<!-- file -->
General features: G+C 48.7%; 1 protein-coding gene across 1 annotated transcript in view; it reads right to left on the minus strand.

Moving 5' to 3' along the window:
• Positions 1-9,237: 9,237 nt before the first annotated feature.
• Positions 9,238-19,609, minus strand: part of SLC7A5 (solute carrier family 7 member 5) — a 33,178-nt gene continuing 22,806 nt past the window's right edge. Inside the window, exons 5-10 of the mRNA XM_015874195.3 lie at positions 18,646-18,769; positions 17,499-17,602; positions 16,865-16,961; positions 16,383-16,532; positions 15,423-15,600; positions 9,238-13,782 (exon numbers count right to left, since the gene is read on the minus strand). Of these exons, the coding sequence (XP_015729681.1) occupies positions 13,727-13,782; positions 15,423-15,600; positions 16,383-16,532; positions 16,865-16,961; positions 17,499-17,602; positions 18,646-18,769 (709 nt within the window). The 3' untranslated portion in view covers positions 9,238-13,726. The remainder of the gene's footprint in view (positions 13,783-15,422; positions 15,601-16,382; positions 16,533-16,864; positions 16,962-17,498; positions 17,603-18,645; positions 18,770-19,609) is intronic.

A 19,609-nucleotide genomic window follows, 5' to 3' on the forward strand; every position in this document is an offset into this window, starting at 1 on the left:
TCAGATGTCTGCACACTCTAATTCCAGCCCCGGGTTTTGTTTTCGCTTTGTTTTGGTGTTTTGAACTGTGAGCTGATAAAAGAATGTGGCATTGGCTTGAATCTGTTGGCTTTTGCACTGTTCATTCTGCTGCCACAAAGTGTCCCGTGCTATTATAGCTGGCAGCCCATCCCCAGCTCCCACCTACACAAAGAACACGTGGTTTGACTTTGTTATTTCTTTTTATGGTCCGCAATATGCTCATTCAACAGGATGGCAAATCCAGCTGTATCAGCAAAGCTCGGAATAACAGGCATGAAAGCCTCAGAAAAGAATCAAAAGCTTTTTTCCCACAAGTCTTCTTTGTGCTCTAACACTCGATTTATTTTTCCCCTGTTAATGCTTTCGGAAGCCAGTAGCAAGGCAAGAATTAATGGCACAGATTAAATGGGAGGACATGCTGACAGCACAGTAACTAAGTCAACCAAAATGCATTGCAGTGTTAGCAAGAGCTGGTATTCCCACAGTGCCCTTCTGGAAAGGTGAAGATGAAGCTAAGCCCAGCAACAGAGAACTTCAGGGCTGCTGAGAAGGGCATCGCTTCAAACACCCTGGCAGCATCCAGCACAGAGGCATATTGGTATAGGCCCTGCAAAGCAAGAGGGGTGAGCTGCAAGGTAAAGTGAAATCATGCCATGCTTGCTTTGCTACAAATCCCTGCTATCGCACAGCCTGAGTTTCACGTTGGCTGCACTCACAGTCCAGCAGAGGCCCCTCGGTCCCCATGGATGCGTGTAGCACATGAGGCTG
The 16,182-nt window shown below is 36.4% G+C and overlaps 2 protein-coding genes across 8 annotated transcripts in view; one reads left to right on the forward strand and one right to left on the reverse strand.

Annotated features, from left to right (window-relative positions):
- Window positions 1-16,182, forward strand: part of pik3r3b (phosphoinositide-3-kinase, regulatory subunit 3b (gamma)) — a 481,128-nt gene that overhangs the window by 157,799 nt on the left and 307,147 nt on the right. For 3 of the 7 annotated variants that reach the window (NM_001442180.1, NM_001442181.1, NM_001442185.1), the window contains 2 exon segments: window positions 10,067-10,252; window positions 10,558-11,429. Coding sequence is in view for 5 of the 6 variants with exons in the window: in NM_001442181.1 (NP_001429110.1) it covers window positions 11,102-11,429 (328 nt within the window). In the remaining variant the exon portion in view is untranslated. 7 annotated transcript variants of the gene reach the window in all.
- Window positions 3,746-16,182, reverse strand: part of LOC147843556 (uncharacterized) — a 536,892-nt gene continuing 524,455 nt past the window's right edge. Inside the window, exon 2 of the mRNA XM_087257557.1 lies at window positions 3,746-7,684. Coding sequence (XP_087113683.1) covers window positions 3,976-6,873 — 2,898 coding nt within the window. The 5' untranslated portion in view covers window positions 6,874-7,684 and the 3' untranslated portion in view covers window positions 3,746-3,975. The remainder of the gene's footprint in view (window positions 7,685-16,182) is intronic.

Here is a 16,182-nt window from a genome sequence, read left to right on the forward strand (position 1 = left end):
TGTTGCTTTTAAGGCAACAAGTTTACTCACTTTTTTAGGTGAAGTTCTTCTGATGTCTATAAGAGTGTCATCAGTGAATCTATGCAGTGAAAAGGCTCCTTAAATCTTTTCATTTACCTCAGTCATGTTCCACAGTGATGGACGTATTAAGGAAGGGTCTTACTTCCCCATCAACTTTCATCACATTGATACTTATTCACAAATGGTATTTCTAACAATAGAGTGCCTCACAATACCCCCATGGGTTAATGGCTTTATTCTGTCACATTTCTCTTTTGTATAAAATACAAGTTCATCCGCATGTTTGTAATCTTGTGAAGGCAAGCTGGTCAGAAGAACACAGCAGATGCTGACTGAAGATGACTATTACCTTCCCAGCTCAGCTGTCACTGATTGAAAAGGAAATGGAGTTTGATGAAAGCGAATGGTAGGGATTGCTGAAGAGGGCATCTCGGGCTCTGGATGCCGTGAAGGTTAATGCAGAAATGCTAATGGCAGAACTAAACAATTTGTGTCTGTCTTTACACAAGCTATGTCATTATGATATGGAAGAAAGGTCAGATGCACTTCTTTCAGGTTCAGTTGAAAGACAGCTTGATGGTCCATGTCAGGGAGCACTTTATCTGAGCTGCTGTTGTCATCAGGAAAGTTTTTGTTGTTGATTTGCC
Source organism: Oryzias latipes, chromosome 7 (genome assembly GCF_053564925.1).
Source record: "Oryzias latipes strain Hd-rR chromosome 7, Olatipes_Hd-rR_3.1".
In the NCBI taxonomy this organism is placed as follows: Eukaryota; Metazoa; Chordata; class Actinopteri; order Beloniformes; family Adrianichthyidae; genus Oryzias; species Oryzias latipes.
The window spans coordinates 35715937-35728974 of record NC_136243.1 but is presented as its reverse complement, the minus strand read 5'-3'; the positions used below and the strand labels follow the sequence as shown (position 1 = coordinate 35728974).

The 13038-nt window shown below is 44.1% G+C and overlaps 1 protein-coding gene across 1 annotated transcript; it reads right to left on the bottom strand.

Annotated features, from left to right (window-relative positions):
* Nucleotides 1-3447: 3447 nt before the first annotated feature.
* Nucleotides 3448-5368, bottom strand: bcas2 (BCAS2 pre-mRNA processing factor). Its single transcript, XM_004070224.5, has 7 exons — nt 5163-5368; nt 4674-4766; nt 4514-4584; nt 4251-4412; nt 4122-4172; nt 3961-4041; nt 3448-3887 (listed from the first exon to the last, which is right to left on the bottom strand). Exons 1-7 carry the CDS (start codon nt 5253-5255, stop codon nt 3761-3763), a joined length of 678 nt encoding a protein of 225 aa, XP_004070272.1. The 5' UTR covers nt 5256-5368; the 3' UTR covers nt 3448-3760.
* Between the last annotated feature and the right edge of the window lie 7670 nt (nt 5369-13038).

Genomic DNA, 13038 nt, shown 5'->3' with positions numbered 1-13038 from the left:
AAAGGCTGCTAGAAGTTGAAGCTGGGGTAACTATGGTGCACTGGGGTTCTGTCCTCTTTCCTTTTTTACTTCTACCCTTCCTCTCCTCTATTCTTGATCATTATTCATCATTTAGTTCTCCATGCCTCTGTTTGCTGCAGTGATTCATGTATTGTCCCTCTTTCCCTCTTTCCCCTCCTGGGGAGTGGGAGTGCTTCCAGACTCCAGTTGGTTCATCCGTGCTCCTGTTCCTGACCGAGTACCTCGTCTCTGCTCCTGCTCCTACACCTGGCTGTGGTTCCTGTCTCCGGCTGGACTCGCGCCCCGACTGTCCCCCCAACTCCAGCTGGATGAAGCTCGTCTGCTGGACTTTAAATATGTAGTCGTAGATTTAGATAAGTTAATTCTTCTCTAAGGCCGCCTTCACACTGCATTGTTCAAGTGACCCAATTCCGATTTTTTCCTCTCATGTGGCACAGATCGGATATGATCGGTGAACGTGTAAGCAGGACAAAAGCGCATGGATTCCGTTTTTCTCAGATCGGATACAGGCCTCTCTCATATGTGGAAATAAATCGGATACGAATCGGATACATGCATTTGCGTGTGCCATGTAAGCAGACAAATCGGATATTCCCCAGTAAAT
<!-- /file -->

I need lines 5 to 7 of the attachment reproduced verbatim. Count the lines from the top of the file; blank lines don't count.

A 19,609-nucleotide genomic window follows, 5' to 3' on the forward strand; every position in this document is an offset into this window, starting at 1 on the left:
TCAGATGTCTGCACACTCTAATTCCAGCCCCGGGTTTTGTTTTCGCTTTGTTTTGGTGTTTTGAACTGTGAGCTGATAAAAGAATGTGGCATTGGCTTGAATCTGTTGGCTTTTGCACTGTTCATTCTGCTGCCACAAAGTGTCCCGTGCTATTATAGCTGGCAGCCCATCCCCAGCTCCCACCTACACAAAGAACACGTGGTTTGACTTTGTTATTTCTTTTTATGGTCCGCAATATGCTCATTCAACAGGATGGCAAATCCAGCTGTATCAGCAAAGCTCGGAATAACAGGCATGAAAGCCTCAGAAAAGAATCAAAAGCTTTTTTCCCACAAGTCTTCTTTGTGCTCTAACACTCGATTTATTTTTCCCCTGTTAATGCTTTCGGAAGCCAGTAGCAAGGCAAGAATTAATGGCACAGATTAAATGGGAGGACATGCTGACAGCACAGTAACTAAGTCAACCAAAATGCATTGCAGTGTTAGCAAGAGCTGGTATTCCCACAGTGCCCTTCTGGAAAGGTGAAGATGAAGCTAAGCCCAGCAACAGAGAACTTCAGGGCTGCTGAGAAGGGCATCGCTTCAAACACCCTGGCAGCATCCAGCACAGAGGCATATTGGTATAGGCCCTGCAAAGCAAGAGGGGTGAGCTGCAAGGTAAAGTGAAATCATGCCATGCTTGCTTTGCTACAAATCCCTGCTATCGCACAGCCTGAGTTTCACGTTGGCTGCACTCACAGTCCAGCAGAGGCCCCTCGGTCCCCATGGATGCGTGTAGCACATGAGGCTG
The 16,182-nt window shown below is 36.4% G+C and overlaps 2 protein-coding genes across 8 annotated transcripts in view; one reads left to right on the forward strand and one right to left on the reverse strand.